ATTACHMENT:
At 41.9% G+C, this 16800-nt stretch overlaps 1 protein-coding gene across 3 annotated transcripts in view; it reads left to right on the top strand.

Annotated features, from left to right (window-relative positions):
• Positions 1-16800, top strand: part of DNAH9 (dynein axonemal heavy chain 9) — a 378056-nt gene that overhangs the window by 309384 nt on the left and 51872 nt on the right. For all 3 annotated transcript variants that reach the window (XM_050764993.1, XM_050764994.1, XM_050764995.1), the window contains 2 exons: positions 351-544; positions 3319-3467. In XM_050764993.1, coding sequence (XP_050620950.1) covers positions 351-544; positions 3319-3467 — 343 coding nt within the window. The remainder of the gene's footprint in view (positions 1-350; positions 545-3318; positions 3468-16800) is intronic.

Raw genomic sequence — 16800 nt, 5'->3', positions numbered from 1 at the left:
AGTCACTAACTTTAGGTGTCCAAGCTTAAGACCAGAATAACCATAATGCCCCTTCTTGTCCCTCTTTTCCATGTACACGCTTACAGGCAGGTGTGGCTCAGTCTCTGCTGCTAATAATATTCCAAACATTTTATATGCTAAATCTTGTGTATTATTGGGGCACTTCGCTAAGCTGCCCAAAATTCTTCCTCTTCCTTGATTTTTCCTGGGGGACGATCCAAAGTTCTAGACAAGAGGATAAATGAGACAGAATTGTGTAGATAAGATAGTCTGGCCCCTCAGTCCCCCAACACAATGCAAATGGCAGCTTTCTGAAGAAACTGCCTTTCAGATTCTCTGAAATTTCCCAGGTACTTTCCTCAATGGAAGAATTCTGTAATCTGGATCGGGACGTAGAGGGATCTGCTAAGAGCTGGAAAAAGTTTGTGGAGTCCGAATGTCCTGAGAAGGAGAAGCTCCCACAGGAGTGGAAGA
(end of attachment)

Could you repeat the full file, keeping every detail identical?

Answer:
At 41.9% G+C, this 16800-nt stretch overlaps 1 protein-coding gene across 3 annotated transcripts in view; it reads left to right on the top strand.

Annotated features, from left to right (window-relative positions):
• Positions 1-16800, top strand: part of DNAH9 (dynein axonemal heavy chain 9) — a 378056-nt gene that overhangs the window by 309384 nt on the left and 51872 nt on the right. For all 3 annotated transcript variants that reach the window (XM_050764993.1, XM_050764994.1, XM_050764995.1), the window contains 2 exons: positions 351-544; positions 3319-3467. In XM_050764993.1, coding sequence (XP_050620950.1) covers positions 351-544; positions 3319-3467 — 343 coding nt within the window. The remainder of the gene's footprint in view (positions 1-350; positions 545-3318; positions 3468-16800) is intronic.

Raw genomic sequence — 16800 nt, 5'->3', positions numbered from 1 at the left:
AGTCACTAACTTTAGGTGTCCAAGCTTAAGACCAGAATAACCATAATGCCCCTTCTTGTCCCTCTTTTCCATGTACACGCTTACAGGCAGGTGTGGCTCAGTCTCTGCTGCTAATAATATTCCAAACATTTTATATGCTAAATCTTGTGTATTATTGGGGCACTTCGCTAAGCTGCCCAAAATTCTTCCTCTTCCTTGATTTTTCCTGGGGGACGATCCAAAGTTCTAGACAAGAGGATAAATGAGACAGAATTGTGTAGATAAGATAGTCTGGCCCCTCAGTCCCCCAACACAATGCAAATGGCAGCTTTCTGAAGAAACTGCCTTTCAGATTCTCTGAAATTTCCCAGGTACTTTCCTCAATGGAAGAATTCTGTAATCTGGATCGGGACGTAGAGGGATCTGCTAAGAGCTGGAAAAAGTTTGTGGAGTCCGAATGTCCTGAGAAGGAGAAGCTCCCACAGGAGTGGAAGA